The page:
The Unrealized Dreams of the Undead

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Giving Oprah the Dickens | Site unseen: I’m guessing zombies have no secrets to conceal. Like Oprah, they’re all about “keepin’ it real”: Lurch, dismember, eat, repeat.

The irony of the recent, popular AMC series “The Walking Dead” is that even as it was being hailed by critics — The New York Times’s Alessandra Stanley called it “surprisingly scary and remarkably good” — and fans as a fresh addition that strengthens the zombie genre, its zombie antagonists were fading into the backdrop. The series format itself is symbolic. The producers and writers of “Dead” have said their intention is to reanimate the zombie myth with what comes after the first frenetic scenes of scheming and survival, i.e. what comes after the two hours you see in a movie.

 

Frank Darabont, one of the series’ writers, told The Times last year that he was interested in telling great stories about people under stress. “The zombies are really the context to tell that story,” he said. Or as Joel Stillerman, the senior vice president for original programming at AMC, put it, the zombie itself “almost doesn’t matter on some level.”

 

Sooner or later, though, it does matter. Because I will tell you what happens after those first terrible, brain-splattering moments: the zombies will rot away to nothing.

 

What is a zombie, after all? “First principles, Clarice,” Hannibal Lechter advised Clarice Starling in “The Silence of the Lambs” (1991). A zombie is a nearly or formerly dead person under the control of a foreign entity, something like a virus, radioactivity, a supernatural other, etc. Is it mindless? We are led to believe as much, but zombies remember too much of their former lives (e.g. they know what doors are) to be completely so. More accurately, their humanity is overwhelmingly suppressed by violent urges.

 

What is its nature? A zombie is possessed of a poignant, singular simplicity. It is an antagonist of a pure utilitarian stripe, reflecting with perfect resonance any of a host of evils. Zombies can come from anywhere (underground or from the attic), manifested as anyone (man or woman, giant or waif), and standing for anything (Nazis or strippers). They are also imbued with deep symbolism, perhaps more so than the sexually charged vampires that are fast being overcome by equally erotic werewolves in mass-market paperbacks.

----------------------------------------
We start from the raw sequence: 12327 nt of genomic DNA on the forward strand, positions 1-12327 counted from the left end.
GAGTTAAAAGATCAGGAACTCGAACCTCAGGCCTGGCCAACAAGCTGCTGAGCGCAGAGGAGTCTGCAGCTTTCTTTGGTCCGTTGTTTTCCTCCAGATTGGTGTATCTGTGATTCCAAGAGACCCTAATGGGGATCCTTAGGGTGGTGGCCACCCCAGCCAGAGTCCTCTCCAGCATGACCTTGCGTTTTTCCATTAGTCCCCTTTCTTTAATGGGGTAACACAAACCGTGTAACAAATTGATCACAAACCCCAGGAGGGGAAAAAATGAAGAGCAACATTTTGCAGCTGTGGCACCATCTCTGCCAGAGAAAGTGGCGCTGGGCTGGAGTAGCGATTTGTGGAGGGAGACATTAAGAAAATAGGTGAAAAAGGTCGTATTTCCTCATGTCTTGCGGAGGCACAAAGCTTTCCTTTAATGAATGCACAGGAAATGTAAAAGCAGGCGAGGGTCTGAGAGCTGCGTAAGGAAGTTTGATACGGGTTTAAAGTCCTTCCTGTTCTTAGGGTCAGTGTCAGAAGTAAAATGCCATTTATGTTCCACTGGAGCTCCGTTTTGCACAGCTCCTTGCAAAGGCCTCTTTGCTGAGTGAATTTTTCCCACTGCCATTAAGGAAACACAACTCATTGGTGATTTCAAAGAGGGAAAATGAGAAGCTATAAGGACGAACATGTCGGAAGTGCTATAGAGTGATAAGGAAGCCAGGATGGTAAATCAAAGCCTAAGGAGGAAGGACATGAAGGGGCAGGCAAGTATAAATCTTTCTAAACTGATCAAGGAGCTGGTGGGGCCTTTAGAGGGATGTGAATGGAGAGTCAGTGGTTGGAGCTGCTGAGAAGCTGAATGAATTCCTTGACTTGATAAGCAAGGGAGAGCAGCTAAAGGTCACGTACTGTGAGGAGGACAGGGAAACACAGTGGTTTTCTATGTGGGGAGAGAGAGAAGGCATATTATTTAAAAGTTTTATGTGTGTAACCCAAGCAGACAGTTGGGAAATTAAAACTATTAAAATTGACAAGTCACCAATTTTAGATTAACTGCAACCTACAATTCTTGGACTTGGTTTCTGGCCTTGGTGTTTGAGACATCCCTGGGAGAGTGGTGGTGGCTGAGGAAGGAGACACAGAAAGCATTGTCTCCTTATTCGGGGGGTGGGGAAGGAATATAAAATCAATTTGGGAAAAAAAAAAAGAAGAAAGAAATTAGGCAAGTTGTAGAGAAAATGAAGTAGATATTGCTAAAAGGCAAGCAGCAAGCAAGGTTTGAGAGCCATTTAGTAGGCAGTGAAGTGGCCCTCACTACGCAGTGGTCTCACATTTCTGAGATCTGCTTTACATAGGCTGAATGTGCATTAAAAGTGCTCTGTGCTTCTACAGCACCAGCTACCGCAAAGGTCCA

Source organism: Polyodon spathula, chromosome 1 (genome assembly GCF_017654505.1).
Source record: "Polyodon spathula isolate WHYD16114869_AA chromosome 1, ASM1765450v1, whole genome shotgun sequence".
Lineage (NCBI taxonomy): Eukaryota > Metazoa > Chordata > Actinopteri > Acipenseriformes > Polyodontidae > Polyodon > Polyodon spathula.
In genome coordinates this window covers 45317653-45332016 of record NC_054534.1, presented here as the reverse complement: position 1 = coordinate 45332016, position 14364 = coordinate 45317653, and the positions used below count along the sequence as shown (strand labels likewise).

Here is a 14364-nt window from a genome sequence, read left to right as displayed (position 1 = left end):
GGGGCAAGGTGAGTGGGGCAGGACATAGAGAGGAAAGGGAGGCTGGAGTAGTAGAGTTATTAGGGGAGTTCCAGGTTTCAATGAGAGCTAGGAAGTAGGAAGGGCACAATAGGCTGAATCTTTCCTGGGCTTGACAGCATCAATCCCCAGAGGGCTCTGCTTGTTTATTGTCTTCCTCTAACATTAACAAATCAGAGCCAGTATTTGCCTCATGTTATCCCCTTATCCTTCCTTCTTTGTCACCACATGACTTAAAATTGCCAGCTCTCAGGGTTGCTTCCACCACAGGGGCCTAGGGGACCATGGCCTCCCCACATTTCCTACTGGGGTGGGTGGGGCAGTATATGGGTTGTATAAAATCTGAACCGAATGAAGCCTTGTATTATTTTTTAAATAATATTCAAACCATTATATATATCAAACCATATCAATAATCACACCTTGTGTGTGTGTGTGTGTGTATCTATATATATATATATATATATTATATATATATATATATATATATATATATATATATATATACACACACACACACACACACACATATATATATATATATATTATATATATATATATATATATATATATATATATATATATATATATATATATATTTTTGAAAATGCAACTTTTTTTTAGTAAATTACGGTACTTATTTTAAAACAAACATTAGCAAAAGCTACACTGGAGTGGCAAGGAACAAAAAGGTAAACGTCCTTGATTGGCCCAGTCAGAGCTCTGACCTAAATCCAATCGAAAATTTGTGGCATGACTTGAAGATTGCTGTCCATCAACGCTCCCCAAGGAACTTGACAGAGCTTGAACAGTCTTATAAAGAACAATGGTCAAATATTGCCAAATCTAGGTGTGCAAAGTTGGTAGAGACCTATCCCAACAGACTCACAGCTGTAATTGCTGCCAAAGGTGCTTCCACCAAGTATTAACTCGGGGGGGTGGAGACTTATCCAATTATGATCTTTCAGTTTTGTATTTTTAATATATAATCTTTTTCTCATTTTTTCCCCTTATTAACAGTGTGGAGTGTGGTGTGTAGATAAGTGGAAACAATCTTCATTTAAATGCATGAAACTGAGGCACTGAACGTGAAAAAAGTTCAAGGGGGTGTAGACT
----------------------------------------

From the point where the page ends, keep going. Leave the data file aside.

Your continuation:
Zombies are a truly American invention, the struggle against them is a fight for individualism. At their core, zombies represent conformity and mindlessness. As a whole, they embody the chilling fear that civilization is dangerously fragile, that even the most promising plan for survival can dissolve without warning into backbiting — and real biting.

 

But zombies are also in need of reconstructive surgery. Even if you allow for some extraordinary limitations on putrefaction, how many doors must a zombie really break down before you realize it’s just a man (or woman)? Two weeks in a Georgia summer, the setting of “The Walking Dead,” would reduce most zombies to loose piles of sinew in days, to mere bones in two weeks.

 

What will become of the human drama then?

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